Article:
The Golden for gthe Dutch turned to dross. Jan de Witt and his brother met an inglorious end: Cornelius was thrown down the stairs of his prsion room and beaten with clubs and stabbed with pikes. Jan was beaten and shot, the madmen drunk with bloodshead, danced on the bodies which were finally hung up , feet first on a lamppost, mutilated and cut to pieces by those desiring a bloody relic.
It was an indication of the savagery that Dutch society still contained; Spinoza, saddened, called it ultimi barbarorum. De Witt was the last Dutch statesman to meet such an end at the hands of his countrymen. In that respect, his system for peace and the patrician code triumphed.
( Above):An entire family, grouped in front of portraits of ancestors that were probably painted by Frans Hals but are now lost, has gathered for an at-home recital in another work by Jan Miense Molenaer. In addition to the theme of music, with its evanescence, certain details point to the fleetingness of time and the brevity of life: the soap bubbles blown by the boy, the clock on the wall, and even, indeed, the ancestral portraits.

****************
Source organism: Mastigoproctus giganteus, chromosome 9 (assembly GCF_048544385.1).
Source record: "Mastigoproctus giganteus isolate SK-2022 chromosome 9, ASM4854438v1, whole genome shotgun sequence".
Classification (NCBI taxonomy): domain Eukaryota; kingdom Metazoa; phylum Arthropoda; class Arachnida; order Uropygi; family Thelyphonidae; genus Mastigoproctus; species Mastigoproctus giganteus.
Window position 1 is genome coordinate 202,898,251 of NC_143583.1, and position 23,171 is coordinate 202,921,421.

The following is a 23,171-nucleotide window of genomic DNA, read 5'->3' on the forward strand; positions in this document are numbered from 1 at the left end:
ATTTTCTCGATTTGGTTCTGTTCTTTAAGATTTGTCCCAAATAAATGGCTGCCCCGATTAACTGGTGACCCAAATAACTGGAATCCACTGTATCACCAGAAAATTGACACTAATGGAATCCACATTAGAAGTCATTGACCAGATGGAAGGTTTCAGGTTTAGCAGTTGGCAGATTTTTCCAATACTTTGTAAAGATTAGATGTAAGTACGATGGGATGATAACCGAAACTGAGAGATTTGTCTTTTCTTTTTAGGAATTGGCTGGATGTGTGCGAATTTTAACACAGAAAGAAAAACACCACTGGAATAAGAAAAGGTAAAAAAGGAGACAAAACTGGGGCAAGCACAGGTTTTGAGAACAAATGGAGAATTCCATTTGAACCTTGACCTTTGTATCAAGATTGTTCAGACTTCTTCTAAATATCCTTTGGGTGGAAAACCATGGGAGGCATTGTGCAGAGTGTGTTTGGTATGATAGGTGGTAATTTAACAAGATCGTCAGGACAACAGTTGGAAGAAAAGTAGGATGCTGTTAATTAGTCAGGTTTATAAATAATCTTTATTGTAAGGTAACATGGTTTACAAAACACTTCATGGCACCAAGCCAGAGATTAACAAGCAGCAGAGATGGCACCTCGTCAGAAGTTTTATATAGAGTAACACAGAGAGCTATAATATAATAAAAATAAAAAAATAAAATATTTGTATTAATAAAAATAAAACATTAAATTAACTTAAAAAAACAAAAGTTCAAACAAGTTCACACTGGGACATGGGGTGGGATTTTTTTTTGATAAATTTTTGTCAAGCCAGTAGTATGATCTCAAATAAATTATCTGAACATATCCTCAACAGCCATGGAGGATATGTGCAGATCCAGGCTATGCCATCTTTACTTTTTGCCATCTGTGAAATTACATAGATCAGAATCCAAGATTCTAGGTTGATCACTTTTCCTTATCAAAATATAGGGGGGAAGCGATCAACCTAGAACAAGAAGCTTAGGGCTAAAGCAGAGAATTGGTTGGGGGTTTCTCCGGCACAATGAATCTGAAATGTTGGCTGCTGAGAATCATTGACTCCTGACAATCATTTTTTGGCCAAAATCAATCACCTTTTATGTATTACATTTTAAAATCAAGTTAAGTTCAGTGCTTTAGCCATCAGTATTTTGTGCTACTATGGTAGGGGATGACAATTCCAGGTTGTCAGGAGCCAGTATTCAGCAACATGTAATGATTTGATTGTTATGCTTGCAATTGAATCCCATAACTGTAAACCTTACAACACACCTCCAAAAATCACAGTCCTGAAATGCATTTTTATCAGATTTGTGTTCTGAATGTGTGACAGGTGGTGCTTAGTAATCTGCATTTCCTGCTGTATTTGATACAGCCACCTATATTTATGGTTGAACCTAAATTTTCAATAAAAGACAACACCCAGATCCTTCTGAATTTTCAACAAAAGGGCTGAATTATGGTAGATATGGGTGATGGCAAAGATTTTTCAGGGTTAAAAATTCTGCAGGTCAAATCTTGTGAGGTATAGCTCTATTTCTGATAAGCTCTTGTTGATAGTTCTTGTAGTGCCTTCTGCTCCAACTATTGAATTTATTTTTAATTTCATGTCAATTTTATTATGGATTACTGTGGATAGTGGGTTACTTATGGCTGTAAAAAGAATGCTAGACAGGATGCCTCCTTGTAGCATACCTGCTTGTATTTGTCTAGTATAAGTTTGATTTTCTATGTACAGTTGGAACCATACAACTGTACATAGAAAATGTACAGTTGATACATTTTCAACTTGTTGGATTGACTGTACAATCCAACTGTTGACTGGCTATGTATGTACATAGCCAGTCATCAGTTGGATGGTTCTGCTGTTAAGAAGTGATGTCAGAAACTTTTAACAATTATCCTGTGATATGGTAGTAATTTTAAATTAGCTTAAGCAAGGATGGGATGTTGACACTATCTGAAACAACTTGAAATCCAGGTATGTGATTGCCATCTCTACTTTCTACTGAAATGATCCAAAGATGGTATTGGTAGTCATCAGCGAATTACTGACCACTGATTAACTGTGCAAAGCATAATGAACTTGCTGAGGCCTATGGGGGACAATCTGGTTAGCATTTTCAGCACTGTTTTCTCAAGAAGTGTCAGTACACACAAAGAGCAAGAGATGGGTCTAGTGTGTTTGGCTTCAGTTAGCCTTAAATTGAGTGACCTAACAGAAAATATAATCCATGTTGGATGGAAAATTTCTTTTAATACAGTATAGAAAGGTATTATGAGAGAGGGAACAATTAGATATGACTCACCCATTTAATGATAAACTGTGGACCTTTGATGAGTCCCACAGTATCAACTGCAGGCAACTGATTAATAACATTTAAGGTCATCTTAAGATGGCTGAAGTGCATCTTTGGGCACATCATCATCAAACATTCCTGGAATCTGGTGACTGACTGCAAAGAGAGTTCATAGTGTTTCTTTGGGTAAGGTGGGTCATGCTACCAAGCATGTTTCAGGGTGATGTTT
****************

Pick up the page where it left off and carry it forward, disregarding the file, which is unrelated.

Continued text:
above: Outside an imposing country house, the ladies and gentlemen above are playing a game of skittles in this Pieter de Hooch painting. The year is 1665 and the place near Amsterdam, where de Hooch was then working. Throughout the turbulent Dutch Golden Age the home remained the tranquil focus of family life wherein the Dutch too their pleasures: reading books, drinking gin or beer, wine or tea; making music. Genre painters like de Hooch depicted these domestic scenes for their bourgeois patrons, compiling a comprehensive record of everyday life in the years of their country’s greatest glory.